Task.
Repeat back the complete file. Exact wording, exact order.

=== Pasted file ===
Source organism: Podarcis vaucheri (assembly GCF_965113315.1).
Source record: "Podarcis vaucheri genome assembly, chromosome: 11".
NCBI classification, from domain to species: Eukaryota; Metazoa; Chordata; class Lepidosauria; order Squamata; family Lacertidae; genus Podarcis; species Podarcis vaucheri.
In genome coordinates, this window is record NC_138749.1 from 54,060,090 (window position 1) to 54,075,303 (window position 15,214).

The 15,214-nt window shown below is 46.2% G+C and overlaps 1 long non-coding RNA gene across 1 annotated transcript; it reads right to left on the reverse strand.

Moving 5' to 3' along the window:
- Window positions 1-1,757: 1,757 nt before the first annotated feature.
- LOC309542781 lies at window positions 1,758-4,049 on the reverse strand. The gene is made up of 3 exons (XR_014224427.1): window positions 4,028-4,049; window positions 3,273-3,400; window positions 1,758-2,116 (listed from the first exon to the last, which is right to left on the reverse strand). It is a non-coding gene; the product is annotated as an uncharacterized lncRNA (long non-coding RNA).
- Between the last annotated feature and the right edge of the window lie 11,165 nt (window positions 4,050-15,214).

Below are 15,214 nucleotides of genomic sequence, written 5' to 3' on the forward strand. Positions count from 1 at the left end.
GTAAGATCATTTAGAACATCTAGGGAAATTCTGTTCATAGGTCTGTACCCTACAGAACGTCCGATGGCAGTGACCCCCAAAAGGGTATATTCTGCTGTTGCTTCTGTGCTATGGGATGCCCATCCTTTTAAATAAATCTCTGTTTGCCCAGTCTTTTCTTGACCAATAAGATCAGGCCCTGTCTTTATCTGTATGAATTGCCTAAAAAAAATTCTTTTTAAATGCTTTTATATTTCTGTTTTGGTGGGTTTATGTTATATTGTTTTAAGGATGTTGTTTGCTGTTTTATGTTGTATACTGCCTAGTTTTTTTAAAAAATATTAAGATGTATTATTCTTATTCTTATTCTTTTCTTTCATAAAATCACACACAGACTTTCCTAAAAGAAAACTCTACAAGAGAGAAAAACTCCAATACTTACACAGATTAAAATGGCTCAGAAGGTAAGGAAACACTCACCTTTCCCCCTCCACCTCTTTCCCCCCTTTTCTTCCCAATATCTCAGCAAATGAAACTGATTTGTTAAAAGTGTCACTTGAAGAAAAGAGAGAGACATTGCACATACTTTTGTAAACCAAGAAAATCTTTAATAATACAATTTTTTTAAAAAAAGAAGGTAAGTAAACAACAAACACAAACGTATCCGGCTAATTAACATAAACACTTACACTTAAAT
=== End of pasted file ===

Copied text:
Source organism: Podarcis vaucheri (assembly GCF_965113315.1).
Source record: "Podarcis vaucheri genome assembly, chromosome: 11".
NCBI classification, from domain to species: Eukaryota; Metazoa; Chordata; class Lepidosauria; order Squamata; family Lacertidae; genus Podarcis; species Podarcis vaucheri.
In genome coordinates, this window is record NC_138749.1 from 54,060,090 (window position 1) to 54,075,303 (window position 15,214).

The 15,214-nt window shown below is 46.2% G+C and overlaps 1 long non-coding RNA gene across 1 annotated transcript; it reads right to left on the reverse strand.

Moving 5' to 3' along the window:
- Window positions 1-1,757: 1,757 nt before the first annotated feature.
- LOC309542781 lies at window positions 1,758-4,049 on the reverse strand. The gene is made up of 3 exons (XR_014224427.1): window positions 4,028-4,049; window positions 3,273-3,400; window positions 1,758-2,116 (listed from the first exon to the last, which is right to left on the reverse strand). It is a non-coding gene; the product is annotated as an uncharacterized lncRNA (long non-coding RNA).
- Between the last annotated feature and the right edge of the window lie 11,165 nt (window positions 4,050-15,214).

Below are 15,214 nucleotides of genomic sequence, written 5' to 3' on the forward strand. Positions count from 1 at the left end.
GTAAGATCATTTAGAACATCTAGGGAAATTCTGTTCATAGGTCTGTACCCTACAGAACGTCCGATGGCAGTGACCCCCAAAAGGGTATATTCTGCTGTTGCTTCTGTGCTATGGGATGCCCATCCTTTTAAATAAATCTCTGTTTGCCCAGTCTTTTCTTGACCAATAAGATCAGGCCCTGTCTTTATCTGTATGAATTGCCTAAAAAAAATTCTTTTTAAATGCTTTTATATTTCTGTTTTGGTGGGTTTATGTTATATTGTTTTAAGGATGTTGTTTGCTGTTTTATGTTGTATACTGCCTAGTTTTTTTAAAAAATATTAAGATGTATTATTCTTATTCTTATTCTTTTCTTTCATAAAATCACACACAGACTTTCCTAAAAGAAAACTCTACAAGAGAGAAAAACTCCAATACTTACACAGATTAAAATGGCTCAGAAGGTAAGGAAACACTCACCTTTCCCCCTCCACCTCTTTCCCCCCTTTTCTTCCCAATATCTCAGCAAATGAAACTGATTTGTTAAAAGTGTCACTTGAAGAAAAGAGAGAGACATTGCACATACTTTTGTAAACCAAGAAAATCTTTAATAATACAATTTTTTTAAAAAAAGAAGGTAAGTAAACAACAAACACAAACGTATCCGGCTAATTAACATAAACACTTACACTTAAAT